Belonging: The Story of the Jews 1492–1900
Bodley Head, 2017
Simon Schama’s magisterial Belonging: The Story of the Jews 1492–1900 begins with a false messiah who blusters his way into meeting Pope Clement VII and world dignitaries before eventually being burned at the stake. It ends four centuries later with Theodor Herzl gazing out hopefully over Jerusalem.
This ironically titled book, covering a period in which Jews belonged nowhere, brings an unwieldy subject into focus by combining wide-ranging erudition with telling details. Moving breathlessly from the Spanish Inquisition to the rise of Zionism, we meet a glittering array of Jewish entertainers, warriors, furriers, apostates, robbers, and railway barons.
Schama lays out the spectacular variety of Jewish life. We meet Leone de Sommi Portaleone of Mantua, in northern Italy, a slightly older contemporary of William Shakespeare and a playwright in his own right, as well as a producer and author of a book on stagecraft – and spokesman of the local Jewish community. We encounter Daniel Mendoza, a Jewish boxing superstar in late-18th-century London whose career began, as he recalls in his memoir, when a bully thought, “It was a pity we were not sent to Jerusalem” (p. 348); Mendoza’s Jewishness became part of his stage persona. And then there’s Solomon Nunes Carvalho from Baltimore, photographer for John Charles Fremont’s “fifth and last disastrous expedition west in the winter of 1853–54” (p. 504). Carvalho nearly died of scurvy and dysentery, met Brigham Young in Salt Lake City, and helped found a Young Men’s Hebrew Benevolent Association in the tiny Jewish community of Los Angeles before returning home. The reader comes away with extraordinary tales of individual Jews but not necessarily with the story of the Jewish people. Aside from the chapter on Poland, statistics are very sparse.
Schama best describes the Jews of western Europe. Middle Eastern Jewry appears almost entirely from their perspective. Perhaps there’s a certain irony in the rootless Jew’s adoption of a Eurocentric worldview. Schama has written widely on the Jewish history of England and Holland, so his emphasis is understandable, if not always suited to the material at hand. One might be forgiven for thinking that the majority of the world’s Jews lived in Amsterdam, in England, and on the Italian Peninsula, and were performers of some sort. Obviously history favors the well-documented, even if they’re not representative. We don’t learn how most Jews lived their daily lives and what, beyond meeting their basic physical needs, occupied their minds.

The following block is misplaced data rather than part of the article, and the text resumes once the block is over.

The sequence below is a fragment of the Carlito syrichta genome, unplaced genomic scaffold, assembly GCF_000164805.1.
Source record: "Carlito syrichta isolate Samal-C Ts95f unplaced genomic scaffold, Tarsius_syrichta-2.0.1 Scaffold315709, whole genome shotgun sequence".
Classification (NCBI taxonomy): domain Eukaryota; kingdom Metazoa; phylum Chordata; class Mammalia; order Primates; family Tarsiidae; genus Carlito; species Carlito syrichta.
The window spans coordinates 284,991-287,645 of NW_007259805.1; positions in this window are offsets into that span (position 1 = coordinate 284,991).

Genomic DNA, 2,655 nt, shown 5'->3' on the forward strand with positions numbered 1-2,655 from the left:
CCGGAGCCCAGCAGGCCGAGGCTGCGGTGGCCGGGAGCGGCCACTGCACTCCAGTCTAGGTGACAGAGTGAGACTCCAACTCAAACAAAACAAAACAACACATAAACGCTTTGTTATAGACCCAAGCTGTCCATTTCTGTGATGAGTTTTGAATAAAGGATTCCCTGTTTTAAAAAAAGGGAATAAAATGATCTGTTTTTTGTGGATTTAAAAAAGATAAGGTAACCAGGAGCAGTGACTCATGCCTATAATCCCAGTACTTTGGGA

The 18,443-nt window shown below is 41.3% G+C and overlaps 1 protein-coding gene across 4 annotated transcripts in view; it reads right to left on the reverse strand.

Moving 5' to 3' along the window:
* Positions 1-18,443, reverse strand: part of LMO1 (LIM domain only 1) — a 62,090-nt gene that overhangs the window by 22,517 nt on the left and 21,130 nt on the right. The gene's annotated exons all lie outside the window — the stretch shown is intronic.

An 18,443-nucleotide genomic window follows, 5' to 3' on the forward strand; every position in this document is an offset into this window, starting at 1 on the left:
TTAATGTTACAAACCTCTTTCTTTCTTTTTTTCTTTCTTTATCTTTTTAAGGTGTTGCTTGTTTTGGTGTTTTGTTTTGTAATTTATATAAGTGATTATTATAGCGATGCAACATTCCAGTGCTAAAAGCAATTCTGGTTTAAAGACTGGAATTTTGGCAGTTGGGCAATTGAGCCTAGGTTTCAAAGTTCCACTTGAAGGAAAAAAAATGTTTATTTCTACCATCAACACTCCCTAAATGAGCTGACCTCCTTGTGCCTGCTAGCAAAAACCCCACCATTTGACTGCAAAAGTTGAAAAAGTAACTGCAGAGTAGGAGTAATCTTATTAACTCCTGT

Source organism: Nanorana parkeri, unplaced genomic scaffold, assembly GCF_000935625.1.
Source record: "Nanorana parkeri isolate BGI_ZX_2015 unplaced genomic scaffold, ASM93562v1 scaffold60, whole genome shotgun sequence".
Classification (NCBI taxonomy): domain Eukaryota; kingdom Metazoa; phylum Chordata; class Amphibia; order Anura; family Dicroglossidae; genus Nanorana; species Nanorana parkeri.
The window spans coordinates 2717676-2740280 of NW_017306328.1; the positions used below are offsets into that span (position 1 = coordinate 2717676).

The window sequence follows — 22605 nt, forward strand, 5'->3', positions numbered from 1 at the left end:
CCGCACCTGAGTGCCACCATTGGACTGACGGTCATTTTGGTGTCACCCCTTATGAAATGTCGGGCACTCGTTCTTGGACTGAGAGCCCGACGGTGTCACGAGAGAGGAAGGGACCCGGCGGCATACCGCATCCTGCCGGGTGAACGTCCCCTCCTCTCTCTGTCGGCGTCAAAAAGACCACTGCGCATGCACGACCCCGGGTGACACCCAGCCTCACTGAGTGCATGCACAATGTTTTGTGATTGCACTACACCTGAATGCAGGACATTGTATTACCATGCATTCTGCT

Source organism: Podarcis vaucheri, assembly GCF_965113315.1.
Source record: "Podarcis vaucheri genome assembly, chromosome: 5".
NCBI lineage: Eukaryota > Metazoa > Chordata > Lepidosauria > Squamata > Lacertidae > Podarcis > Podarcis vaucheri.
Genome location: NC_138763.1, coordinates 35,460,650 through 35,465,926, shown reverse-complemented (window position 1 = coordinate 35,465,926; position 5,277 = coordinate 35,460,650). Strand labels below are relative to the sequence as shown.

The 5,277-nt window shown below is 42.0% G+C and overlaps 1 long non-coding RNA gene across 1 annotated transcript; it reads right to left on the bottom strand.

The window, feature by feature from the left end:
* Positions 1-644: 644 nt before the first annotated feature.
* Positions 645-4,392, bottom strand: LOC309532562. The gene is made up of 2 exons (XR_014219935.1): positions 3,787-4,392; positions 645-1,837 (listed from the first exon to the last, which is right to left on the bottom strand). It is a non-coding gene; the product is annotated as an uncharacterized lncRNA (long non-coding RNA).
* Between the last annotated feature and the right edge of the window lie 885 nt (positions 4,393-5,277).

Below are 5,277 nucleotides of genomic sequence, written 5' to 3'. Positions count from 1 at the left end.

A History of Schism
Intellectual history here is almost entirely about the relationship between Judaism and the outside world. One wonders if, in trying to free Jewish history of its stereotypes, Schama actually distorts it. A great deal of Jewish intellectual creativity was internal; most of it is ignored in Belonging.
One religious development that does receive a thoughtful survey is the rise of Hasidism. Much of its popularity, suggests Schama, came from rootless, vulnerable Jews’ need for a leader to protect them. “So when a choice of political allegiance in eastern Europe became a hazardous bet, it could instead be given to the protector zaddik, the righteous Hasidic patriarch, at once preacher, intercessor, visionary, and worker of wonders” (p. 466).
But no one movement or allegiance sufficed for all Jews. In fact, one theme of Belonging is infighting. In 16th-century Cochin, for instance, Sephardic Jews viewed their Indian coreligionists as inferior. “Reproducing all too faithfully Indian preoccupations with skin colour and caste, they seldom if ever shared synagogues, marriages, or food” (p. 151).
Likewise, in 1684, a Jew named Jost Leibmann was given the green light to build Berlin’s first synagogue. “No sooner had Leibmann taken advantage of this permission than a rival faction wondered out loud why it too should not have the same privilege. Theirs? I wouldn’t be seen dead in it. Feuding between the competitors became so bitter that the authorities had to step in and pacify the disputants” (p. 270).
And during the French Revolution, infighting among Jews nearly derailed their quest for citizenship. (Not that becoming citizens necessarily improved matters. Consider Alfred Dreyfus, for example.)
Schama’s “Unauthorized Glossary” contains a nugget that may give readers a sense of the author, if not of Jewish history. The entry for pisher reads: “Yiddish for a drip. You can work out the implications. The entirety of diaspora history, some Jews think, is embodied by the successive name changes of Maurice Lafontaine of Paris, who had once been Moritz Spritzwasser of Leipzig but started out in life as Moyshe the Pisher from Motol. At least his trajectory was upwards” (p. 705).